I understand from this question that you can treat $\frac{\partial}{\partial \overline{z}} f$ as taking the two "conjugate conformal" non-orientation-conserving parts from $f$. And I get that if you have $f(z+h)=f(z)+h f'(z)+o(h)$, this implies that orientation is preserved. This is very interesting and enlightening, but I don't like that to come up with this you take partial derivatives while treating f as a function $\mathbb{R}^2\to \mathbb{R}^2$. Is there any way to phrase the Cauchy-Riemann equation(s) $\frac{\partial}{\partial \overline{z}} f=0$ without making appeals to multivariable calculus? Or is the best I can do simply the statement that $f'$ exists?

  • $\begingroup$ Don't partial derivatives per se belong to multivariate calculus and hence make your request futile? $\endgroup$ – Hagen von Eitzen May 30 '14 at 8:55
  • $\begingroup$ @HagenvonEitzen With a proper interpretation of $f$ as a function of multiple complex variables, no. $\endgroup$ – user18862 May 30 '14 at 9:50
  • $\begingroup$ I think this should always be phrased in terms of multivariable calculus, or else one fails to appreciate that the Cauchy-Riemann condition generalizes even to 3d real vector calculus and beyond, in terms of vector fields that are both divergenceless and curlless. $\endgroup$ – Muphrid Jun 1 '14 at 2:58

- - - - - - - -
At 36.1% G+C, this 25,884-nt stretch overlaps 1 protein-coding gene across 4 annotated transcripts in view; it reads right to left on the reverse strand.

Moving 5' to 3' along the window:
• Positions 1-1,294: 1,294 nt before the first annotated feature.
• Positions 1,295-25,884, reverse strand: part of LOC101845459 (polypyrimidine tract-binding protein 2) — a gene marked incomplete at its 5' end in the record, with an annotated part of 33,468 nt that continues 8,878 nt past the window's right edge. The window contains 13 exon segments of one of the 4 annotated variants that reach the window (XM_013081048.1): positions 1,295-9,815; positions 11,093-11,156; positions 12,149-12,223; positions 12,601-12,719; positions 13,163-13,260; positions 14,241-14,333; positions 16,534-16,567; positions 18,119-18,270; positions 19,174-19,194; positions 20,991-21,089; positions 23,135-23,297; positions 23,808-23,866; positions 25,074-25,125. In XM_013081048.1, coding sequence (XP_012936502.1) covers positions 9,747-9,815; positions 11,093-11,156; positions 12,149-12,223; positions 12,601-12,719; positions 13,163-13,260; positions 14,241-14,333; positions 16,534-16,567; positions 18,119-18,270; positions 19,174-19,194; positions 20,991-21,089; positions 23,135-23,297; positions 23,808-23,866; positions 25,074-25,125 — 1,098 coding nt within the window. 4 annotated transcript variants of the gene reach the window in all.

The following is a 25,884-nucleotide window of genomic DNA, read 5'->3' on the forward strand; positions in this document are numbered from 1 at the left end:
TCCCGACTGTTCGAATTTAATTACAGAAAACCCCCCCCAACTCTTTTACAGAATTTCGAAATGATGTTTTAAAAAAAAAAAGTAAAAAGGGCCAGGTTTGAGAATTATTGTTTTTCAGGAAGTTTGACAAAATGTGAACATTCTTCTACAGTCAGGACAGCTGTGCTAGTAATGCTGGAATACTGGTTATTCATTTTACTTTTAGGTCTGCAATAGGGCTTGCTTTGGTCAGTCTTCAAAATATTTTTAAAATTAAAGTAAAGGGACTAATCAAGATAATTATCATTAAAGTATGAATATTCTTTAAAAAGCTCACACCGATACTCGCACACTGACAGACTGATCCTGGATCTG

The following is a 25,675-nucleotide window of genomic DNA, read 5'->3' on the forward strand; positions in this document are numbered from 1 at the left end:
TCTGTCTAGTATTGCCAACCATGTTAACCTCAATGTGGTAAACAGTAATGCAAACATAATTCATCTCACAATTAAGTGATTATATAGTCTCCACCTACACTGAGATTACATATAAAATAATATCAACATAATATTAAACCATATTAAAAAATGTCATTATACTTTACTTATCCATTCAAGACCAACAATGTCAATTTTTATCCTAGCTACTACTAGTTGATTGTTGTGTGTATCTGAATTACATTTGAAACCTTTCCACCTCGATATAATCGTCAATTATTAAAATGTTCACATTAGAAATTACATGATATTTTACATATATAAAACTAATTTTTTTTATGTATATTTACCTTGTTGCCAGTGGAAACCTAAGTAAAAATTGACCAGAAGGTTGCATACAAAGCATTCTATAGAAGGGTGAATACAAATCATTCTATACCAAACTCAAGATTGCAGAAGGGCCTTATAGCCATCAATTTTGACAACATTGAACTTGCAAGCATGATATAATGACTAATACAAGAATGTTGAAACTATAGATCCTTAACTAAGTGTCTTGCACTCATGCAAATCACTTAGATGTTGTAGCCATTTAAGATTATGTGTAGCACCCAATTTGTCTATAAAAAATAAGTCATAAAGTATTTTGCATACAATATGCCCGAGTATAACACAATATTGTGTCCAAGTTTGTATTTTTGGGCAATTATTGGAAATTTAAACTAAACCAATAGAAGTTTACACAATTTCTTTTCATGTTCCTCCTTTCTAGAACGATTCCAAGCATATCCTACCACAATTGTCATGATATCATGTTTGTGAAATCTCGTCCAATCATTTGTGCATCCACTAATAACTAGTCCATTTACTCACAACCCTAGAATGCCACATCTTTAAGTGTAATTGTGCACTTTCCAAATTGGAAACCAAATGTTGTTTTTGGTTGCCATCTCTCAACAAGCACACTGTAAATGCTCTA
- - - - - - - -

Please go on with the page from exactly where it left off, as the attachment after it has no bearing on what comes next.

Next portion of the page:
After poking and prodding, I found that if I define the derivative as being able to find two complex numbers $L$ and $M$ such that:

$$\lim_{h\to 0} \frac{f(z+h)-f(z)-Lh-M\overline{h}}{h}=0$$

then this is exactly equivalent to treating $f$ as a function from $\mathbb{R}^2$ to $\mathbb{R}^2$ and linear transformation $\mathbf{J}$ such that

$$\lim_{h\to 0} \frac{\| f(z+h)-f(z)-\mathbf{J}h\|}{\| h\|}=0$$

In this case, by analogy, it makes sense to write $L=\dfrac{\partial f}{\partial z}$ and $M=\dfrac{\partial f}{\partial \overline{z}}$, even when the function isn't complex differentiable in the usual sense.

This has to do with the basis matrices in the linked post: $$ \left\{\begin{bmatrix}1&0\\0&1\end{bmatrix},\begin{bmatrix}0&1\\-1&0\end{bmatrix}\right\}$$ (linear combinations of which are linear transformations representing multiplication by a complex number)


$$\left\{\begin{bmatrix}1&0\\0&-1\end{bmatrix},\begin{bmatrix}0&1\\1&0\end{bmatrix}\right\}$$ (linear combinations of which are linear transformations representing first complex conjugation then multiplication by a complex number)

The four of these are general enough so that linear combinations of them can represent any $L$ and $M$ acting on $h$ in the equation or to represent any 2x2 matrix $\mathbf{J}$.

The best part is that this notation allows one to write $f(z+\Delta z)\approx f(z)+\frac{\partial f}{\partial z} \Delta z+\frac{\partial f}{\partial \overline{z}} \overline{\Delta z}$

However, the fact that no complex number exists that allows one to write $\frac{df}{dz}\Delta z=\frac{\partial f}{\partial z} \Delta z+\frac{\partial f}{\partial \overline{z}} \overline{\Delta z}$ reaffirms that it's probably a bad idea to abuse this notation, and instead it's best to either stick to $\mathbb{R}^2\to \mathbb{R}^2$ and linear transformations, or functions for which $\frac{df}{dz}$ exists, and avoid switching between the two.


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